Infection Control: Home

Patients who do not require hospitalization for medical indications may be isolated at home using protective measures.

The ability to implement isolation and infection control measures in a home setting is likely to vary depending on the following factors:

  • If patient is a child or adult
  • The presence of additional infected or uninfected persons or pets in the home
  • The nature and extent of lesions in each case

The following principles should be considered and adopted to the extent possible in the home setting.

Isolation of Patient

  • Persons with extensive lesions that cannot be easily covered (excluding facial lesions), draining/weeping lesions, or respiratory symptoms (e.g., cough, sore throat, runny nose) should be isolated in a room or area separate from other family members when possible.
  • Persons with monkeypox should not leave the home except as required for follow-up medical care. They also should avoid contact with wild or domestic mammals if possible.
  • Unexposed persons who do not have an essential need to be in the home should not visit.
  • Household members who are not ill should limit contact with the person with monkeypox.
  • Pets should be excluded from the ill person’s environment.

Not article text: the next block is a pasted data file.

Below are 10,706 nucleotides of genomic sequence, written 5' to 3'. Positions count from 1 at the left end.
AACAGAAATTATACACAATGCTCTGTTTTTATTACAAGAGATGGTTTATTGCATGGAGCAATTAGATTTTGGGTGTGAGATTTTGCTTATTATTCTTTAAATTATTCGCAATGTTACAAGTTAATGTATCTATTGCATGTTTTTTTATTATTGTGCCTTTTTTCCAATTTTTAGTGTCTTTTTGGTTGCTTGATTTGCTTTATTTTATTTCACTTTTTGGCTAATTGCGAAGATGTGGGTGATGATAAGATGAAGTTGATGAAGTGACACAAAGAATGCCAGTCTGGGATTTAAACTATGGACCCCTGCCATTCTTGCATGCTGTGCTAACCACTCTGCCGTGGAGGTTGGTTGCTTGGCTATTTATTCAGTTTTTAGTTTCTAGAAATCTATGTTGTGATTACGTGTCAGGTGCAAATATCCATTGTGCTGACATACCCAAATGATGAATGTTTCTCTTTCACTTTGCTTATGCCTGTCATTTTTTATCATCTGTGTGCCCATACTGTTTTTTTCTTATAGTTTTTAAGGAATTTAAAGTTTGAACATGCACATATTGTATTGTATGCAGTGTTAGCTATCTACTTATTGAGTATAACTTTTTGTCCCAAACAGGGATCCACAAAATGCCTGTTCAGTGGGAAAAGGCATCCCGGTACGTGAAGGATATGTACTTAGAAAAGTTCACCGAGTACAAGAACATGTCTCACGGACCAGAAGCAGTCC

Use of Personal Protective Equipment

  • Persons with monkeypox should wear a surgical mask, especially those who have respiratory symptoms (e.g., cough, shortness of breath, sore throat). If this is not feasible (e.g., a child with monkeypox), other household members should consider wearing a surgical mask when in the presence of the person with monkeypox.
  • Disposable gloves should be worn for direct contact with lesions and disposed of after use.
  • Skin lesions should be covered to the best extent possible (e.g., long sleeves, long pants) to minimize risk of contact with others.
    • Contain and dispose of contaminated waste (such as dressings and bandages) after consultation with state or local health officials. Do not dispose of waste in landfills or dumps.

Proper Hand Hygiene and Cleaning Procedures

  • Hand hygiene (i.e., hand washing with soap and water or use of an alcohol-based hand rub) should be performed by infected persons and household contacts after touching lesion material, clothing, linens, or environmental surfaces that may have had contact with lesion material.
  • Laundry (e.g., bedding, towels, clothing) may be washed in a standard washing machine with warm water and detergent; bleach may be added but is not necessary.
    • Care should be used when handling soiled laundry to avoid direct contact with contaminated material.
    • Soiled laundry should not be shaken or otherwise handled in a manner that may disperse infectious particles.
  • Dishes and other eating utensils should not be shared. It is not necessary for the infected person to use separate utensils if properly washed. Soiled dishes and eating utensils should be washed in a dishwasher or by hand with warm water and soap.
  • Contaminated surfaces should be cleaned and disinfected. Standard household cleaning/disinfectants may be used in accordance with the manufacturer’s instructions.